Reading Groups

Developing a life-long love of reading

At Bolingbroke Academy we are committed to developing confident and enthusiastic readers. Research has shown that reading for pleasure is important in improving children’s life chances; according to the OECD, “Finding ways to engage pupils in reading may be one of the most effective ways to leverage social change” (Reading for Change, Organisation for Economic Cooperation and Development, 2002.)

We have high expectations of our pupils and we are all committed to doing everything needed to ensure that each child succeeds which is why we set aside curriculum time every day and dedicate it to reading.

Bolingbroke has been awarded the British Dyslexia Association's Quality Mark for good dyslexia-friendly practice across the school. This means that as a school we are committed to ensuring the whole school ethos and environment is rooted in an informed and empathic approach towards dyslexia. The reading programme plays a leading role in this dyslexia-friendly good practice allowing pupils to develop their literacy skills within a supportive environment.

The central purpose of the Bolingbroke Academy reading group programme is to ensure that all pupils read for pleasure and develop a lifelong love of reading. We want every pupil to be in line with or above their chronological reading age, reading for pleasure and fully accessing the curriculum without literacy barriers.

We understand that many pupils start their secondary education having encountered a number of barriers to reading for pleasure. For example, pupils have had no experience of enjoying books; their interactions with books have been negative due to reading difficulties or poor book choice and reading is not given status in the family or with immediate peers.

The Research and Development leader at the Academy has overall responsibility for the reading group programme but all staff in the academy are responsible for teaching and encouraging reading. All adults in the academy are readers and teachers of reading; staff model good reading habits.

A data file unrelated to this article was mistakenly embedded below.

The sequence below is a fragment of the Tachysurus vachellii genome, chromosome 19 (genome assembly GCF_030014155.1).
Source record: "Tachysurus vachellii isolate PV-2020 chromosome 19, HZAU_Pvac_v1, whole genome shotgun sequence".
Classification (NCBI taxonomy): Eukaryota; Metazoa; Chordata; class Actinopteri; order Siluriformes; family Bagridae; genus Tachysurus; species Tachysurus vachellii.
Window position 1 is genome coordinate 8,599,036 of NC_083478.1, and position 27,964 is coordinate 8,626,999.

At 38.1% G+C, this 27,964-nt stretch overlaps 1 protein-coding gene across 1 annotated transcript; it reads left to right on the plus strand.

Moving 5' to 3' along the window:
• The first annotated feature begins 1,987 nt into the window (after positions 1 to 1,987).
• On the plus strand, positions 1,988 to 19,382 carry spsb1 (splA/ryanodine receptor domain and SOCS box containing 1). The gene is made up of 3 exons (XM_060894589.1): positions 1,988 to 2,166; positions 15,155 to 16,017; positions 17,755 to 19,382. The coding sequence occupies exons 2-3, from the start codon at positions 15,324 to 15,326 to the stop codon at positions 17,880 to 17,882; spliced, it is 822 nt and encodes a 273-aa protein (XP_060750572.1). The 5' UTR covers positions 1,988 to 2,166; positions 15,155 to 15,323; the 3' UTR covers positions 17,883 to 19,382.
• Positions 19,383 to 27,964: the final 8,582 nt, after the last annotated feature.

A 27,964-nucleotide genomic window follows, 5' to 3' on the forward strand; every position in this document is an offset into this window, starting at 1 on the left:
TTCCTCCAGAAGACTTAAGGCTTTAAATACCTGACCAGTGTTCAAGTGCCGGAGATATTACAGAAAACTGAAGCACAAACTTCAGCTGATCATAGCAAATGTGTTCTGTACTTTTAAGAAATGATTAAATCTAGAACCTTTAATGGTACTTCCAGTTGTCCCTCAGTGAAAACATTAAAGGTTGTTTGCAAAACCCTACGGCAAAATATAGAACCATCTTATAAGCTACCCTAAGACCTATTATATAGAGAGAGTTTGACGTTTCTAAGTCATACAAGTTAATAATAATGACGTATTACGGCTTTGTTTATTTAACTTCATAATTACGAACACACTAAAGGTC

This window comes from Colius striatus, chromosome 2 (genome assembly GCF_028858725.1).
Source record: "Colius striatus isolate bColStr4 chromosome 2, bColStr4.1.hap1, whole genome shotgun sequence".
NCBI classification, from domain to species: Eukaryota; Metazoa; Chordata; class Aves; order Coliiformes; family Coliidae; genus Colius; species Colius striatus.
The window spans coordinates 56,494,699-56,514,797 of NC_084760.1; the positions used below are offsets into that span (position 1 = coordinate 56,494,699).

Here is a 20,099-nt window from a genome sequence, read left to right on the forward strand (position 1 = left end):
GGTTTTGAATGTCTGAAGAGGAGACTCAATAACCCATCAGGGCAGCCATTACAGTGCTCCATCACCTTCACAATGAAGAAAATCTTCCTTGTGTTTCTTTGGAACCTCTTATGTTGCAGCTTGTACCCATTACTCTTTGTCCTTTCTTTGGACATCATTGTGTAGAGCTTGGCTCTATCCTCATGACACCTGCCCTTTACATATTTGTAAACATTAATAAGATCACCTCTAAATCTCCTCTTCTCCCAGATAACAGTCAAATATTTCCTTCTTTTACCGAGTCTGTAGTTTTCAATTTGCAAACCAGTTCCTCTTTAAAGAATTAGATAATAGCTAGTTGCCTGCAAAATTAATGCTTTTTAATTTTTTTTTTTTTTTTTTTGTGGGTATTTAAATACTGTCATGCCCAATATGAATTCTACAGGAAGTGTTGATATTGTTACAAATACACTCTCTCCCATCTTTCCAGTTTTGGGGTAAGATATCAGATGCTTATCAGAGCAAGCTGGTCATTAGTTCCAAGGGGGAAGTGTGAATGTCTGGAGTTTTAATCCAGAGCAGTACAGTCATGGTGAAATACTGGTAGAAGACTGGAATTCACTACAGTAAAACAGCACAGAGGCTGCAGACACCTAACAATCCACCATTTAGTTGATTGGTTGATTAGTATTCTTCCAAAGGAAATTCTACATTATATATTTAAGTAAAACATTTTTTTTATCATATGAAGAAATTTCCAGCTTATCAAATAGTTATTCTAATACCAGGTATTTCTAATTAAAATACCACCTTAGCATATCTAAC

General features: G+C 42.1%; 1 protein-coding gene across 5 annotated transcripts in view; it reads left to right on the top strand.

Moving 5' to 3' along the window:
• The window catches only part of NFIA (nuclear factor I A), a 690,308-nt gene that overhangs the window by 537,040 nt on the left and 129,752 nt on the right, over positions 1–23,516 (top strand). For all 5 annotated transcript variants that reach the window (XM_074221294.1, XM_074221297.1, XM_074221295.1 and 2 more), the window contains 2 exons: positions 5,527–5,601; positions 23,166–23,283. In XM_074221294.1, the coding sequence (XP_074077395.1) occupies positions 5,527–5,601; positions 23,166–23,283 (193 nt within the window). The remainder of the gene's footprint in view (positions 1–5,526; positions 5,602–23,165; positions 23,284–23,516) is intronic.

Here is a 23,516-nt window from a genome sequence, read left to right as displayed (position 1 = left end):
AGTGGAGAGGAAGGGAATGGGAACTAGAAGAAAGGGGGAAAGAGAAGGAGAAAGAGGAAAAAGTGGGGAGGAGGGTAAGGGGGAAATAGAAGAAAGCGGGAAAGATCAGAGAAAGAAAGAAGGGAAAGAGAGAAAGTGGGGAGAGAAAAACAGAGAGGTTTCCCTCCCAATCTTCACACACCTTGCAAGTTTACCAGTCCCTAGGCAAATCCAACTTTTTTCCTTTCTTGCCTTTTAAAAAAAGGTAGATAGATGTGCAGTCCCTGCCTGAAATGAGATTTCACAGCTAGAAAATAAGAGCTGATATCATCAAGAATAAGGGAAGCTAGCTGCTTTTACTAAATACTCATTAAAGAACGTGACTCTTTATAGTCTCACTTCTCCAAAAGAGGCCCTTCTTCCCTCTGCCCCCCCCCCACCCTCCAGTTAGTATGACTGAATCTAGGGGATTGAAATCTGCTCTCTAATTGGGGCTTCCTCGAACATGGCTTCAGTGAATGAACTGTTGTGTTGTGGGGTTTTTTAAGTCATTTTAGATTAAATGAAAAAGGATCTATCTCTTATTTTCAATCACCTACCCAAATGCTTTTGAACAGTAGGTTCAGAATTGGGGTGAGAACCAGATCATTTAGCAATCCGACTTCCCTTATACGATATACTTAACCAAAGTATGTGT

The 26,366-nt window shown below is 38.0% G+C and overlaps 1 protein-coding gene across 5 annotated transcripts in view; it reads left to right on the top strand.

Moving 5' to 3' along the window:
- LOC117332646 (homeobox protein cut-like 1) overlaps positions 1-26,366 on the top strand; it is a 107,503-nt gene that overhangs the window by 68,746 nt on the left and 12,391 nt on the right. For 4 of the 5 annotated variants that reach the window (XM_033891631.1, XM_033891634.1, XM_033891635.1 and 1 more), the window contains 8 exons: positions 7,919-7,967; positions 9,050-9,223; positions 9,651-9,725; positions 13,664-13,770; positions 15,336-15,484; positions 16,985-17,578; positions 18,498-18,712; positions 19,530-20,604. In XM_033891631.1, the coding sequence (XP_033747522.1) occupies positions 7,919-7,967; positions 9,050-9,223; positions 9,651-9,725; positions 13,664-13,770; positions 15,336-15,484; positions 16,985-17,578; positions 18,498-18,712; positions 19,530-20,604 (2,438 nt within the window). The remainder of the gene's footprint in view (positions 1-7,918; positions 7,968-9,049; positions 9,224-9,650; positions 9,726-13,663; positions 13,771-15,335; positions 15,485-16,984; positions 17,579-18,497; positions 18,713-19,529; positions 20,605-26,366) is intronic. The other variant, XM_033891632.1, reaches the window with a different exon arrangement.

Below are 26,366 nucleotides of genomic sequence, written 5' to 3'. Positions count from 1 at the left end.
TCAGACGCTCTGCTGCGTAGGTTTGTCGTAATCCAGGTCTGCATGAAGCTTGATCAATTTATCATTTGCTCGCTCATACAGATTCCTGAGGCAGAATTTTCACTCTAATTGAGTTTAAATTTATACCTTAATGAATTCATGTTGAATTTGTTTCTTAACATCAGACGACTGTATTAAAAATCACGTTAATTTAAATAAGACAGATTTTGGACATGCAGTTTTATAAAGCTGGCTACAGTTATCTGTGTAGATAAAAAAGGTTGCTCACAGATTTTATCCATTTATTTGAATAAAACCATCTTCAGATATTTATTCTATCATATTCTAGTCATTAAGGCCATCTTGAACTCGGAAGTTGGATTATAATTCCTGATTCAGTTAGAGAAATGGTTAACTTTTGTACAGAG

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The format of our reading groups

The reading groups are held every day, Year 7 pupils before lunch from 11.45am – 12.10pm and Year 8 and 9 pupils immediately after lunch from 1.45pm – 2.10pm.  Pupils are grouped by ability and there are currently 13 groups in Year 7 and 21 groups in Years 8 and 9.

The reading groups are based on the Guided Reading model which consists of:

Book introduction
Walk through the text
Independent reading
Returning to the text for teaching points
Responding to the text and follow up

Reading tutors are encouraged to structure the time into three sections: a five minute recap of the story /suggestions of reading strategies or walk through the text followed by 15 minutes of independent reading and closing with 5 minutes of discussion, using the prompt questions provided.

See a summary of the Reading Group curriculum Reading Group curriculum summary.pdf

Some of the books we have been reading can be seen here 150212Readingbooks.pdf

To browse all the books we have in the academy library click here

 

Reading group activities